What a day for a hangover. We squeaked in, just in time for breakfast, and then packed our bags for the second half of dad’s trip. It was definitely time to move on and see some more of Thailand. We were off to Sukhothai, which is actually two small towns, halfway between Bangkok and Chang Mai. Old Sukhothai contains Thailand’s most impressive ruins, and New Sukhothai is just down the road, with most of the restaurants and accommodations. We’d gotten a wicked deal on plane tickets with the only airline that flies to Sukhothai, and they even served us lunch on our 1.5 hr flight. I’d heard that it was a gorgeous little airport, but it far surpassed any expectations. If only all airports could be that beautiful and welcoming. I suppose that would cause some security issues though, because I didn’t see any. We had to wait for about ten minutes for the shuttle to leave, and that must have been the one time when I wasn’t itching to escape an airport.
I’d been attempting to make a plan for when we arrived all morning, but had failed miserably. I’m chalking it up to the hangover, but I realize that’s only part of it. I suck at making plans, being much better at flying by the seat of my pants. When we finally arrived, I parked dad at a central restaurant and walked around the whole town, in the heat of the day, cursing my indecisiveness, and the lack of a decent place to stay, for a decent price. Eventually I gave up and drug my exhausted self back to the restaurant, no closer to having a room, but aware of the options. The $30 options were only marginally better than the $7 options, and it seemed like such a waste. While I was gone a German guy had joined dad at the table, and he was a self professed expert on everything. Full of opinion and advice, we took his recommendation and booked into a nearby guesthouse. It was more in my priceline, not dad’s, but would have to do for the night.
I had been wondering why this German guy was being so helpful, and then it became apparent. He takes out day tours, and had been trying to impress a couple of potential customers. Instead of impressing, he’d managed to annoy us, and we spent the rest of the evening, and following morning peeking around corners to avoid him. He kept on going on about how “special” it is to mingle with the locals, and support them, and then in the next breath he figured we should hire him, a foreigner, as a guide. That, combined with his repeated mentioning of my large backpack and saying that it’s to much, all he needs is his little shoulder bag for 6 months (even though with a little digging he admitted to having another bag at the hotel), was enough for me and my limited patience. It was time to pay the bill and leave.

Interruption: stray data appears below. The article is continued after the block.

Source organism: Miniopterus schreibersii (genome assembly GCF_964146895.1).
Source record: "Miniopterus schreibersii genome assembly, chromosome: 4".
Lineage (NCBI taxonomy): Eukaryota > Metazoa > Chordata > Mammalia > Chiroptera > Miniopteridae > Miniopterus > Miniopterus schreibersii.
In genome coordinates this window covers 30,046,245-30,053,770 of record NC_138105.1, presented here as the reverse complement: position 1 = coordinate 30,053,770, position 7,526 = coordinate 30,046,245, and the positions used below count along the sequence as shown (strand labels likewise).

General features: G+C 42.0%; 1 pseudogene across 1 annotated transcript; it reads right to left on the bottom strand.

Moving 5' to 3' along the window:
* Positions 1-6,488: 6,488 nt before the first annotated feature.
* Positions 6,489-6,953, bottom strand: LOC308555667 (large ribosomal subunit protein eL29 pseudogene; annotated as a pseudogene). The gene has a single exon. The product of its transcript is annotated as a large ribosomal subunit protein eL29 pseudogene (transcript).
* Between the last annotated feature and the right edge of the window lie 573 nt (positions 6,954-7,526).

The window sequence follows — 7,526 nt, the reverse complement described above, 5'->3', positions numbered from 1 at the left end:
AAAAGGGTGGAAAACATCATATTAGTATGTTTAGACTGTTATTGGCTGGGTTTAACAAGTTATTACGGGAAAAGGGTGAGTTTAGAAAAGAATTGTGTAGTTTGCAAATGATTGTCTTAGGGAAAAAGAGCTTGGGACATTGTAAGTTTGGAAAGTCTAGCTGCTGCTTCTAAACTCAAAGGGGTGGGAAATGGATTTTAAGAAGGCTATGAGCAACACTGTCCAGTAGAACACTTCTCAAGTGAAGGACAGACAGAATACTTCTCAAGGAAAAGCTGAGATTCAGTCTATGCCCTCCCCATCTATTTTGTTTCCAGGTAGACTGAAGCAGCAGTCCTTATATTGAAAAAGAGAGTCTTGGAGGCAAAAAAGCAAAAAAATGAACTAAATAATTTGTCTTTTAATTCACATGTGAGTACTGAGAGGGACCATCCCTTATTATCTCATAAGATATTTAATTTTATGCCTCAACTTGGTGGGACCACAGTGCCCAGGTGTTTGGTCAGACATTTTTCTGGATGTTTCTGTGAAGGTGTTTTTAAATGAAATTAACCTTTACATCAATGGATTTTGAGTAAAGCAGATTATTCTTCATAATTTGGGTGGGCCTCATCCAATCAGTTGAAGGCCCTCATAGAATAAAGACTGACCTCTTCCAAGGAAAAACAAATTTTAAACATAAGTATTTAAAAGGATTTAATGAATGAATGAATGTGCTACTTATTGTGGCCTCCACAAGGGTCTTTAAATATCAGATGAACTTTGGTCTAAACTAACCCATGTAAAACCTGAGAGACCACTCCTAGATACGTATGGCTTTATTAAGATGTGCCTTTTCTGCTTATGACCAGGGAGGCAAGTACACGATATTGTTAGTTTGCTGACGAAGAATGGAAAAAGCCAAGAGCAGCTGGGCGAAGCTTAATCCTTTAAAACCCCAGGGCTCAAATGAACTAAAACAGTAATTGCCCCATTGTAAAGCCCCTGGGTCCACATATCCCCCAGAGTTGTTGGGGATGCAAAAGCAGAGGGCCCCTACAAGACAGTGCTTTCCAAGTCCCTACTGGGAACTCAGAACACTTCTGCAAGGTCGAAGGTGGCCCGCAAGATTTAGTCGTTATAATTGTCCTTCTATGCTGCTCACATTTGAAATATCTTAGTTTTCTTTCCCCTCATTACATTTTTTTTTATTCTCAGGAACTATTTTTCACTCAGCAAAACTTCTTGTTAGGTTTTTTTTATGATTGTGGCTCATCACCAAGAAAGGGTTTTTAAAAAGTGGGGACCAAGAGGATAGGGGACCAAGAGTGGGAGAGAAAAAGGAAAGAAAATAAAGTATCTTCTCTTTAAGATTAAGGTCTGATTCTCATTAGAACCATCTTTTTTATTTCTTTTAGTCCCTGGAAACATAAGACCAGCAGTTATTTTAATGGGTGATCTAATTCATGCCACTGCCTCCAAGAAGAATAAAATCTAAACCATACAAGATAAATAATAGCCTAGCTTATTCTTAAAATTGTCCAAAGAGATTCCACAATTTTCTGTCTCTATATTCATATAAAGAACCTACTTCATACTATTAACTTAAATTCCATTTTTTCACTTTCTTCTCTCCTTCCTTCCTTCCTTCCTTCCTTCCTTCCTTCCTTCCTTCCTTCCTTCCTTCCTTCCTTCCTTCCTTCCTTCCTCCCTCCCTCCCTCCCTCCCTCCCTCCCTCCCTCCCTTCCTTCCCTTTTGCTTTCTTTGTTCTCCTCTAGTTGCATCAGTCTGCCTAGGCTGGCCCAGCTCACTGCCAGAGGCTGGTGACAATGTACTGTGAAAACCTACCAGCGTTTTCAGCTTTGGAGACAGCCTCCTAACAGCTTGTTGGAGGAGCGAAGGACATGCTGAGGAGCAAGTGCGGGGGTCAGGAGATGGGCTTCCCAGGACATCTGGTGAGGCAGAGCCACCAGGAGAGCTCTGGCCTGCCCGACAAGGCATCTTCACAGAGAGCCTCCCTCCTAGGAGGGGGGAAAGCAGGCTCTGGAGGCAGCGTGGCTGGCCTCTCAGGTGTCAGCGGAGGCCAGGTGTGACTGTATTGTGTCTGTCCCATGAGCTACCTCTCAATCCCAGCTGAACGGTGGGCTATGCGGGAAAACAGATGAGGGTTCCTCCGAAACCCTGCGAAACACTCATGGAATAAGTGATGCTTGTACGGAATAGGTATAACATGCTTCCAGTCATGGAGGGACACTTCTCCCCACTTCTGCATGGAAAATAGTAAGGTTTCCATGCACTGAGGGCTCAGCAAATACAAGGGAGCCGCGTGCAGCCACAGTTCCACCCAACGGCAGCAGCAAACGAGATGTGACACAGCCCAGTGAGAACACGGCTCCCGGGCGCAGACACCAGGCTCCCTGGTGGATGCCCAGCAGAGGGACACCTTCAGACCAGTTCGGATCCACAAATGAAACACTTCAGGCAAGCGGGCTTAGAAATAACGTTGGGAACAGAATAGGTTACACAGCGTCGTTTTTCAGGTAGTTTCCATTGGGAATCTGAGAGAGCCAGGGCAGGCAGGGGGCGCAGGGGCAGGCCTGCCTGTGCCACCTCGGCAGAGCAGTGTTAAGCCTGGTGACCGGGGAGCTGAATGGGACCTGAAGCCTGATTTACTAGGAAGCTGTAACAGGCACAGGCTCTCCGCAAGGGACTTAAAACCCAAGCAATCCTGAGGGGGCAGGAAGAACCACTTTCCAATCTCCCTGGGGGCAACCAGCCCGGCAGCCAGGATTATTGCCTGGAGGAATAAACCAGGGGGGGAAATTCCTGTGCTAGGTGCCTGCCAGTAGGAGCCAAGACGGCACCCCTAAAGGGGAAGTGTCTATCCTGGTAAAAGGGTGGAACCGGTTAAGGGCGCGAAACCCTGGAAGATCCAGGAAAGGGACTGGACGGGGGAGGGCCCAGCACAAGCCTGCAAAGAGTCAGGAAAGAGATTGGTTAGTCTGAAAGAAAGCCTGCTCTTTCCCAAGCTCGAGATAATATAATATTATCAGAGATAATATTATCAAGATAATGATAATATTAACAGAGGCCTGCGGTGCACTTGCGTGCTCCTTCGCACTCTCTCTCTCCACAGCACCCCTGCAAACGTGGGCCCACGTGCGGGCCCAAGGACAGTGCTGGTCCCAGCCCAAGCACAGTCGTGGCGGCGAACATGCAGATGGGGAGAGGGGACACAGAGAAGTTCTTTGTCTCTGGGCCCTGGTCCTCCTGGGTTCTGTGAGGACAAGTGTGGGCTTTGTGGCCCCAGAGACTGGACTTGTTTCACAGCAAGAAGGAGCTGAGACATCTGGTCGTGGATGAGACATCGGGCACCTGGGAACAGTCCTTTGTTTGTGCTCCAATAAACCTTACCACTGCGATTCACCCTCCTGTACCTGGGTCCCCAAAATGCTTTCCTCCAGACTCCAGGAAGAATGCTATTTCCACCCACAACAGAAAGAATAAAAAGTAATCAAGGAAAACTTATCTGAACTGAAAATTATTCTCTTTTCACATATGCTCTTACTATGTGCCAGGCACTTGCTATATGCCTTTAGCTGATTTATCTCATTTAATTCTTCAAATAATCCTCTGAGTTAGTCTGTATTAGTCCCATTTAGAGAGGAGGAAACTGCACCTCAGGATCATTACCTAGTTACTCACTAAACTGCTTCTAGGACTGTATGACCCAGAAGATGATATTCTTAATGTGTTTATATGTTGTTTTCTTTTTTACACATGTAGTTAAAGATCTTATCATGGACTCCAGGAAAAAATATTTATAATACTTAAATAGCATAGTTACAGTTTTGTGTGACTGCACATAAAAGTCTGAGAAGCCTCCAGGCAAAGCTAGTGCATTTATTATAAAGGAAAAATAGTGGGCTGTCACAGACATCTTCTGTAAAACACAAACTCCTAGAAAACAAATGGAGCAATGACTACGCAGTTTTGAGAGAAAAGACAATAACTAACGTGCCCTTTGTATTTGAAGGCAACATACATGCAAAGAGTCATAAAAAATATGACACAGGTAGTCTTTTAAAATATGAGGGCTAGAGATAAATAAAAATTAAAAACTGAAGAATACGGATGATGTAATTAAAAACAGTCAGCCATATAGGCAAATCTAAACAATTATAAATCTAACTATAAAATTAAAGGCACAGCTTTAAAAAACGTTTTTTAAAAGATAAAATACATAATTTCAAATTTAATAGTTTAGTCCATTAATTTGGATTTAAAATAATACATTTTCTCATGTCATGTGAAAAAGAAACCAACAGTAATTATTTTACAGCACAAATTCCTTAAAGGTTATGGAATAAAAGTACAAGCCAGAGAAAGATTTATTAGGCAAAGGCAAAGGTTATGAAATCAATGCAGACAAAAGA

We got booked into the guesthouse and dad surveyed his new hacienda. I think the bathroom was the most difficult to comprehend. The shower head barely reached his chest, and seemed to shoot in all directions. The sink was tiny and haphazard, and the toilet looked a little wobbly. Oh my poor dad, welcome to my world, actually, my world was the little fan cooled room in the main building, with shared bathrooms. The bungalow was barely big enough for dad to lay down in, and I figured I’d leave him to grumble in privacy. I kinda felt bad for what I’d submitted him to, but what the heck, if it doesn’t kill ya??? Now he could go home, having roughed it in Thailand. Eager to get out of the bungalow, we set out for dinner and fried ice cream in a funky little restaurant full of knick knacks and antiques from around the country. Mom’s kinda place. I wish she’d come along, even though we probably would of spent all our time shopping, not really what dad had came around the world to do, even though we did a fair bit of it.
Dad loves his morning routine, and this one was sub par. Gone were the days of the posh New Siam Riverside in Bangkok, with it’s free buffet breakfasts and king size beds. After dad braved the bathroom we sat on the balcony for a morning coffee and visit with a brazen little squirrel. He had no fear, coming right up to us and demanding a treat. Obviously he had some experience with tourists. DON”T FEED THE WILDLIFE!!! I had visions of rushing back to Bangkok for rabies shots, and shooed him away. While relaxing I noticed little red bumps all over dads lower legs. “Hope it’s not bed bugs!” I blurted out. Ooops. That was the icing on the cake, and the bungalow had lost any last remaining bit of appeal, so we plotted our escape and headed out for breakfast, bags in hand.